An image such as the one you see below, is often popular with viewers, but they will rarely appreciate the composition. Many probably think, a seven year old could place a rock form in the middle of the picture frame and snap. Maybe, but this image received as much compositional thought as many of mine that appear to be quite complex. My point when making this image, was color, shape, and to show how grandiose this formation is. Another aspect of my intent was very basic. It was to show adequately what this rock looked like. That is a part of landscape photography too. Sometimes the subject, the shape, color, texture and its natural artfulness is what you want to capture. If you accomplish your goal, that means you have at least enough “art in your soul”, to recognize art when you see it. That is the primary goal of photographic art. Knowing how to interpret subjects, whether that interpretation becomes literal or esoteric, in way which is honest yet artful.
Some have suggested that this image is art. Maybe, but this is still art produced by God, and recognized and shared by a photographer that happened to be me. Because the composition seems a bit more artful, does not mean that it was still about recognizing what was in front of me.
That dreamy low angled warm but subtle light that you see above, was not created by me. I waited and hoped for it to occur, and I selected a shooting location and lens that would space out these legendary rock formations so each could be appreciated, but all in all, it was pretty much the same sort of vision and planning as was the case with the previous rock form
In many ways, this Aster with dew is similar to the first rock form image. I discovered and photographed some natural art, and shared with others that natural art in a way that I thought at least some would appreciate. Can I take credit for the any art if I did not create the subject or the scenario that I found it in, but was able to reproduce it in a photograph for others to appreciate?. No when it comes to the subject, but yes when it comes to the image. In general, we create photos not subjects. It is called, the art of photography, not rocks or flowers, although, those are among the subjects we focus (literally) on.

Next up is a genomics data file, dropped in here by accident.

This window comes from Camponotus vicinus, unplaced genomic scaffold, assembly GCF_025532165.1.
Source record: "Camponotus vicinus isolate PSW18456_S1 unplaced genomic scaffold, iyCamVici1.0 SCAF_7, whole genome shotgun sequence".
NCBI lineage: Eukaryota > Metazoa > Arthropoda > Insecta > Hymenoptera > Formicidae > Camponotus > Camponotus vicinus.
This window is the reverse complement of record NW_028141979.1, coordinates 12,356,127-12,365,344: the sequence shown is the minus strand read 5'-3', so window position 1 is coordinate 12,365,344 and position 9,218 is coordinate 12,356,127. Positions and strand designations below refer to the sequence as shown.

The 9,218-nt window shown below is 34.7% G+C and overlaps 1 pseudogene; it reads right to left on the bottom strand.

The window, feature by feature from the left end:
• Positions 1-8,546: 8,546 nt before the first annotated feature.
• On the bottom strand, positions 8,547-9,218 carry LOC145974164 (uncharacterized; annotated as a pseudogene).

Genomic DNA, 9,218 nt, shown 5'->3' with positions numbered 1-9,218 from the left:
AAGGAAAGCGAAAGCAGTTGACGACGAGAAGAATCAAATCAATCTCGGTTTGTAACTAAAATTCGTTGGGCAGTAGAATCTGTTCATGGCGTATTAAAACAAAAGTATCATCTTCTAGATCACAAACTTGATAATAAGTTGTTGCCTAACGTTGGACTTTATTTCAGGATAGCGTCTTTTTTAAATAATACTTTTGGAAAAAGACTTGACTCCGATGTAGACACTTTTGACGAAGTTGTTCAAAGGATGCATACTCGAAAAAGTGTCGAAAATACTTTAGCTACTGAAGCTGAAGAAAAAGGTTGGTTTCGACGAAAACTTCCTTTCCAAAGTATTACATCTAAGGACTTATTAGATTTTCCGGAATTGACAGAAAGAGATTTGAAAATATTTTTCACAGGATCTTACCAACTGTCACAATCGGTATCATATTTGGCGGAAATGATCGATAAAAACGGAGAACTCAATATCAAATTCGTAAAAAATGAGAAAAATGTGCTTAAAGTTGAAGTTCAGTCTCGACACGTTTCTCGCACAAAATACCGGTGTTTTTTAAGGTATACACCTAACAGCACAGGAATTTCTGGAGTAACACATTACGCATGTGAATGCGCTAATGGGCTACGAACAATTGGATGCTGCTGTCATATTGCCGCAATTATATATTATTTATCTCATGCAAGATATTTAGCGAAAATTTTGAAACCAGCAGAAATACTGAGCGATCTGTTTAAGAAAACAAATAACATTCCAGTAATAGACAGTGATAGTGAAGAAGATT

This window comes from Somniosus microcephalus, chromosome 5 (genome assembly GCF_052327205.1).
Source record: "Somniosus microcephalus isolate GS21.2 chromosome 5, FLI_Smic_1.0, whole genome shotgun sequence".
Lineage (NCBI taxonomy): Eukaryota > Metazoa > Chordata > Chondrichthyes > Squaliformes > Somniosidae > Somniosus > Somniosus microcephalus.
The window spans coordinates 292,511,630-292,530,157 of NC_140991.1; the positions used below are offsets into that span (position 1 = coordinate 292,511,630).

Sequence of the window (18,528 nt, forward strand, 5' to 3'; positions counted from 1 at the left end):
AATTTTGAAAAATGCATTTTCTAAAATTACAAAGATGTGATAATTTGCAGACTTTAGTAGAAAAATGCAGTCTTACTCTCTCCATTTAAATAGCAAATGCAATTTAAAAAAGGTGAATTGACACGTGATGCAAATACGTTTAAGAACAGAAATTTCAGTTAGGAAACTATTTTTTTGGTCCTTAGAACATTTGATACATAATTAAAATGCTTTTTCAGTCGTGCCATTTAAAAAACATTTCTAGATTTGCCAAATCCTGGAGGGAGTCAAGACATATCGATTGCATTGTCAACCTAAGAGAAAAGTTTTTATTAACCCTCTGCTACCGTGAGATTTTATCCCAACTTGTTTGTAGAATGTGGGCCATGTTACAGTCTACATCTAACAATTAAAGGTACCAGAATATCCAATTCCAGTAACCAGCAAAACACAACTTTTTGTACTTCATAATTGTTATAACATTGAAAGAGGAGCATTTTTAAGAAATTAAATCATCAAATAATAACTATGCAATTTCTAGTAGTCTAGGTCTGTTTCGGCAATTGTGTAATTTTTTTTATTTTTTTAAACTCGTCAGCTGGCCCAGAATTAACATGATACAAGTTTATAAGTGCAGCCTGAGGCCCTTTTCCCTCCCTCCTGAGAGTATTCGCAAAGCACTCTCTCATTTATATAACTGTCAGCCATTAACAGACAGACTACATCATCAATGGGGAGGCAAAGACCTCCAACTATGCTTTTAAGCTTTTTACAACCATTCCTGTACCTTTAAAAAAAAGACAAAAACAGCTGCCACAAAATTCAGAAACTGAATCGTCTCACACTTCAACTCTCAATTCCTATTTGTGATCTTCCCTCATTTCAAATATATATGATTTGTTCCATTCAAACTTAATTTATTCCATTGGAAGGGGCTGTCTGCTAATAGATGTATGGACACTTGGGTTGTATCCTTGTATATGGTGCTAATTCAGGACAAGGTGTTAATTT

I will add, it took some artful movements by me with my camera and tripod, to not knock the dew off of the flower.
Okay, I certainly cannot accept many accolades for composing wildlife images. I mean, they are animals they do what they do and you just try to make a photo of it, right?
I won’t take credit for the subject, or how they look or what they do, but I am more than willing to accept credit for where they are in the picture frame, at what split second I snapped the shutter, and how technically proficient I accomplished it all. The truth is, in the digital age it has become easy to get the subject and behavior in the field, and then compose the image when you get home. There have been times in this era, when I was in the field snapping images of wildlife, and I would switch to a shorter lens so I could crop to a variety of compositions when I was relaxing in front of a computer.
This Whitetail Deer doe, and male Brown-headed Cowbird, deserve accolades for the way they worked together as to provide me with a great composition. Still, vertical or horizontal? A long enough lens was used to visually compress the distance between the deer’s face, the bird’s body.
Okay, this male Northern Pintail was a great model. I take the credit for making the photos, and leaving room in the direction of the wake the bird left behind. I would have done it differently, pretty much the opposite, if he had been swimming with his body above water. In other words, leaving space in the direct he was swimming. With this dabbling pose, where he was no longer moving from left to right, I left room to show where he came from so to speak.
When I first began wildlife photography, there were photographers who would have never snapped the shutter on this picture. They would lament, why would you make a picture where the bird’s face is not showing?
Photography, especially nature photography, is a nice business to be in, but it is a great hobby. The best!
A an old blog post from
I need to say that if you make comments on this blog, unfortunately I often forget to check for them. I appreciate comments very much, but my brain cells sometimes do not “pack enough punch”, to remember to look. I have been known to notice a comment a year or two after the fact. Please do comment, and hopefully I will train myself to check about three times a week, which is generally about how often I write poss.
20 Now may the God of peace, who through the blood of the eternal covenant brought back from the dead our Lord Jesus, that great Shepherd of the sheep,
21 equip you with everything good for doing his will, and may he work in us what is pleasing to him, through Jesus Christ, to whom be glory for ever and ever. Amen.
Have a great day,
Beautiful photography work Wayne! I love the macro of the Aster, the colors are amazing. When I ever so happily studied this image & discovered the fine trail of hanging dewdrops, wow, that is stunning!
Thank you so much Darlene! It is shocking how many “new days” bring with them dew! Thanks for commenting.